Ravens Defensive Coordinator Wink Martindale tried all sorts of strategies to put pressure on Derek Carr, the Raiders’ veteran quarterback. The Ravens subbed a rotation of players in and out on the edges and rolled out a variety of blitzes, packages and schemes. It’s not right to say they didn’t work at all. The defense had the upper hand early and finished with three sacks and five quarterback hits. But as the game wore on, Carr had all the time he needed to find tight end Darren Waller and other receivers and carve up the Ravens’ secondary. Baltimore’s defense actually did solid work against the run, limiting the Raiders to 82 yards on the ground and less than four yards per carry. That’s usually a recipe for success, especially in Baltimore. But when the opposing quarterback passes for 435 yards, as Carr did, that’s not a prelude to success. It was tough to watch the Ravens struggle to generate pressure when the Raiders were doing it without having to resort to blitzes and schemes. They did it the old-fashioned way, by straight-up winning one-on-one battles up front.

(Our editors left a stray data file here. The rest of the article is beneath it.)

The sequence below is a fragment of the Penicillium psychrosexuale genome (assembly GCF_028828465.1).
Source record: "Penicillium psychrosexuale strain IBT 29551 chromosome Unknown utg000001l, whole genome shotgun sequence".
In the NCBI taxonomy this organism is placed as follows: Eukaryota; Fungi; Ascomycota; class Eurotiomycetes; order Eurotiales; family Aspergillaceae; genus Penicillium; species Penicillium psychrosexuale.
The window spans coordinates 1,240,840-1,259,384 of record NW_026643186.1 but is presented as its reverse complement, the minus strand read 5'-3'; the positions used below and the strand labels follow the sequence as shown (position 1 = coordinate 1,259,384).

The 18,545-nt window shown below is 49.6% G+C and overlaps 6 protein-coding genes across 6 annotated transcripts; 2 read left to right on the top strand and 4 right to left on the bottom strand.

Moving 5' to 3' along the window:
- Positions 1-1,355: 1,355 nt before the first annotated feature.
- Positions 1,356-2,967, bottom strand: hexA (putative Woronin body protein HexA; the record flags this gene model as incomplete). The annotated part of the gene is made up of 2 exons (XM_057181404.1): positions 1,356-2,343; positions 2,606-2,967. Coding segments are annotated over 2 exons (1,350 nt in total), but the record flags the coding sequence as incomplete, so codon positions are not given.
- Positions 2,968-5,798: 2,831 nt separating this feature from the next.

Ravens struggle to protect Lamar Jackson and it ultimately costs them - Jamison Hensley

Describe the game in two words: Very unusual. The Ravens lost after jumping out to a 14-point lead. How unusual is that? Ravens coach John Harbaugh was 81-0 in the regular season when holding a 14-point lead. The last time Baltimore lost a regular-season game with a 14-point lead was in 2004 against the Cincinnati Bengals.

Troubling trend: More injuries. Left guard Tyre Phillips was carted off the field with 1 minute, 13 seconds remaining in the second quarter with a knee injury and didn’t return. This continues a bad trend for the Ravens, who had five players suffer season-ending injuries over a three-week period. Ben Powers replaced Phillips in the lineup.